J’s grandmother and I started calling and texting each other. She sent me J’s baby pictures. I sent her recent pictures of our family and of J playing on the beach with my other children.

And on Mother’s Day, J’s grandmother was the first person to wish me well. Three little words, profound given the circumstances.

Here is a woman who would be well within her rights to dislike me. She raised my baby for his first eighteen months. When she was ready and willing to take him back into her home, she was told by the powers that be that I – a stranger – would be adopting this child instead of her. By all accounts, this woman and I should be enemies.

But instead, we set aside our differences for the sake of the little boy we both have in common.

This month we finalized our adoption of J. We had a big party to celebrate, and J’s birth grandparents, “Nana and Papa,” were here for it. They brought gifts for all of our kids, graciously met our extended family, and spent hours playing baseball in the yard with J.

That’s the power of motherhood – the power to love so fiercely that you transcend all fear and anger. It’s a power that I’m honored to share with J’s Nana. To be sure, foster care and adoption are not always easy. It isn’t all sunshine and roses. But it was worth it. And I am forever grateful for the beautiful and mysterious web of love that foster care and adoption has brought into my life.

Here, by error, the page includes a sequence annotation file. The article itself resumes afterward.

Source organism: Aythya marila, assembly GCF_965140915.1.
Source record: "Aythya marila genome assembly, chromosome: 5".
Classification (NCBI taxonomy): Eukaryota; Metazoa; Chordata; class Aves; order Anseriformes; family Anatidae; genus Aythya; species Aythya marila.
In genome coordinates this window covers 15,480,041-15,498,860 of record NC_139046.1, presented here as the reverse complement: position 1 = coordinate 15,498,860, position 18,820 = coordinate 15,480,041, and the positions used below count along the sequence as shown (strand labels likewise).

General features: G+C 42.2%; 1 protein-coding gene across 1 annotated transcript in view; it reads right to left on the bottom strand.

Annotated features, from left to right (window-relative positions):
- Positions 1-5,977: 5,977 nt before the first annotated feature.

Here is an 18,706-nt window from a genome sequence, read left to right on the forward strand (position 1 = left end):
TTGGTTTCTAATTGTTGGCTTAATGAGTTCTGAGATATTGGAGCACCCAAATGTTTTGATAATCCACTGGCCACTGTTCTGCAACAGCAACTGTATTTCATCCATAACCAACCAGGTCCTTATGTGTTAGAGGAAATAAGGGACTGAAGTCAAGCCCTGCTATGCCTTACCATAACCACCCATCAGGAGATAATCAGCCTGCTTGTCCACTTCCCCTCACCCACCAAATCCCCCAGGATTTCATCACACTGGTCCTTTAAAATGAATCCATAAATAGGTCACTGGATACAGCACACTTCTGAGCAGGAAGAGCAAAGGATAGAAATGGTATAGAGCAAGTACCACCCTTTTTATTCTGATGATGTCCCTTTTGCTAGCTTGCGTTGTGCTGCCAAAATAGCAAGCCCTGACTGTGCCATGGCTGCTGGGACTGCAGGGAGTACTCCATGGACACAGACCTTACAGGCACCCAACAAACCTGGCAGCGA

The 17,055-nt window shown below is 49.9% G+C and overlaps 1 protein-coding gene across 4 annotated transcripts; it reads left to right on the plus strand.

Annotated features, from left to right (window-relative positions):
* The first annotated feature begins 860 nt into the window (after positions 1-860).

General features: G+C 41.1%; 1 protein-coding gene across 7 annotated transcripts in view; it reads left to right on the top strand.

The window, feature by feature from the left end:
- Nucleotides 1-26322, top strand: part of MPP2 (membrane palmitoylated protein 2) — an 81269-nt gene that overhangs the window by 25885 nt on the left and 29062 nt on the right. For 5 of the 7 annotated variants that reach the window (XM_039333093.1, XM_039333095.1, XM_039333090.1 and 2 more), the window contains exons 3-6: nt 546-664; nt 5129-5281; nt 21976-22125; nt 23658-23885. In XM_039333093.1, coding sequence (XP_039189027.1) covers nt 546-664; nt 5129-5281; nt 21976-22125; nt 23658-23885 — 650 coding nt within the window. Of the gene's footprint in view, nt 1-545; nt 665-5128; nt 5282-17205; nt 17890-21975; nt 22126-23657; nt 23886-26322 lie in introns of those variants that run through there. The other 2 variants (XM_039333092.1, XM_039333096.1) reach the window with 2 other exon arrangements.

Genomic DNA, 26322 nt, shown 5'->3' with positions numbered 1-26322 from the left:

Jasmine Schmidt has been a parent for five years and a foster parent for two years, to a combined total of nine children. She writes about her life at and answers common questions about foster parenting at

This year’s Adoption Portraits series is filled.  You may send a submission for next year’s series to Carrie Goldman at  Follow Portrait of an Adoption on Twitter and Facebook.